Adding climate finance to our promises


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Here is the sad truth: Presently, the resources available for developing countries to address the impacts of climate change cover 5% of estimated needs by 2020.

One of the challenges is to mobilize the resources needed without dipping into the same basket of current official development assistance (ODA). Another challenge is to measure and monitor what is 'new and additional' from the complex web of sources and channels.

More than a technical exercise, it is a useful tool to build trust and accountability with developing countries to show that assistance is being delivered in line with promises made. 

As part of its commitment laid out in the Strategic Framework on Development and Climate Change, the World Bank has teamed up with UN and OECD partners to help monitor financial flows to developing countries. Last week, the Bank held a lunch-time seminar to start discussing current monitoring practices and future options.

The range of financing instruments and sources makes it difficult to track funds and then to determine whether these funds would have come anyway as part of existing ODA commitments from developed countries. Not all new flows are truly additional. Additional climate funds in a strict sense would be those that exceed the previous 'non-climate' ODA commitments, including those set in Monterrey in 2002 (0.7% of GNI by 2015) and in Gleneagles in 2005 (increase total ODA by USD 50 billion by 2010 in real terms and double aid to Africa).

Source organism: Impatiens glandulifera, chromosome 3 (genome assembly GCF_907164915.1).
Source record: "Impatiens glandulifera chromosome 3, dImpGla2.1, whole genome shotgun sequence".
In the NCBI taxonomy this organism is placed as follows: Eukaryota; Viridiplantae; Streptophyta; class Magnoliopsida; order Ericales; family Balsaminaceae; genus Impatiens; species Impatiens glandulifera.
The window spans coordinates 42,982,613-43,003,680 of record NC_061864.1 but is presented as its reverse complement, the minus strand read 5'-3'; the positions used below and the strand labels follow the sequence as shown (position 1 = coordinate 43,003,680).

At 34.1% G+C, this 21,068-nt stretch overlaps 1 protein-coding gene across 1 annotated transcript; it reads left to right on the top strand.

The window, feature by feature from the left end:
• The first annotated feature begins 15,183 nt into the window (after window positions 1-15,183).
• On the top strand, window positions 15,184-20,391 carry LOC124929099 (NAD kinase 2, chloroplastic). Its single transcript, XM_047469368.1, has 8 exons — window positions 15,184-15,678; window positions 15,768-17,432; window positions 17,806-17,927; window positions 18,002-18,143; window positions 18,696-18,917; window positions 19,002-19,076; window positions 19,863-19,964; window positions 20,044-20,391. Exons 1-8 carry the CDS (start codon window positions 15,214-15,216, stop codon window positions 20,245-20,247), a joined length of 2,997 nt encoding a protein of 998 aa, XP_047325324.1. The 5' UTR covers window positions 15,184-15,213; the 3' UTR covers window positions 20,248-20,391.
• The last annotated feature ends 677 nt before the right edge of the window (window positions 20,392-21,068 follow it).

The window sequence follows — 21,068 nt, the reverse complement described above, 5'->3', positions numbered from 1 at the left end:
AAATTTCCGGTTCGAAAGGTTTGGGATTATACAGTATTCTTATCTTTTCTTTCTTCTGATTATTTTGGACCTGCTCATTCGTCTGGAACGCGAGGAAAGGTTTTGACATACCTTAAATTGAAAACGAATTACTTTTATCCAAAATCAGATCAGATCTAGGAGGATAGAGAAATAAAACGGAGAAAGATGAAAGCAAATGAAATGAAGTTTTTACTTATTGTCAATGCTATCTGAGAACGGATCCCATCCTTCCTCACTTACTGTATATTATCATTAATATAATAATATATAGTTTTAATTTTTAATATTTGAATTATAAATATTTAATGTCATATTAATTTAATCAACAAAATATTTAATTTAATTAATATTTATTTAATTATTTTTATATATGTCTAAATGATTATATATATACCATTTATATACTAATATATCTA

The Adaptation Fund that derives resources from a 2% levy on Clean Development Mechanism (CDM) transactions is new and additional. Carbon markets continue to be the largest source of mitigation-related flows to developing countries, with the CDM market at $6.6 billion commitment per year on average in 2006-08. 

In other cases,  climate-related finance  is delivered via  ODA channels, like most of the resources for the Global Environment Facility. Attempts are being made to monitor flows using so-called 'Rio markers', a scoring system used to determine if climate change in a funded project or program is a 'principle objective', a 'significant objective', or of  'no relevance'.  Experience has shown that when it comes to adaptation support (tracked with Rio markers since January 2010), it is particularly difficult to separate the strands of ODA and climate finance.

Since this is a qualitative assessment, it can at best point to climate finance trends and orders of magnitude. But the methodology could be improved. The use of Rio markers needs to be strengthened by promoting more consistent and comprehensive application across donor countries and ODA flows, and by evaluating their use so that they can be fine-tuned by 2015.  And while improving the monitoring and reporting system for financial flows, it is important to strive to ensure that developing countries are able to achieve their sustainable development objectives and outcomes despite more challenging conditions - an objective that is central to ODA and the World Bank mission.  

Read also: Monitoring and Reporting on Financial Flows Related to Climate Change


Kseniya Lvovsky

Former Climate Change Program Manager Climate Change Team, Environment Department

Join the Conversation

Per Kurowski
March 17, 2010

Being truly responsible with the poor nations on the issue of climate change is to always remind them that, at the end of the day, they will most likely be on their own since, as usual, promises of help, will most probably evaporate in the heat.

If you want to help, sell an insurance against promises unfulfilled by developing nations, and then let any ensuing derivatives trade openly.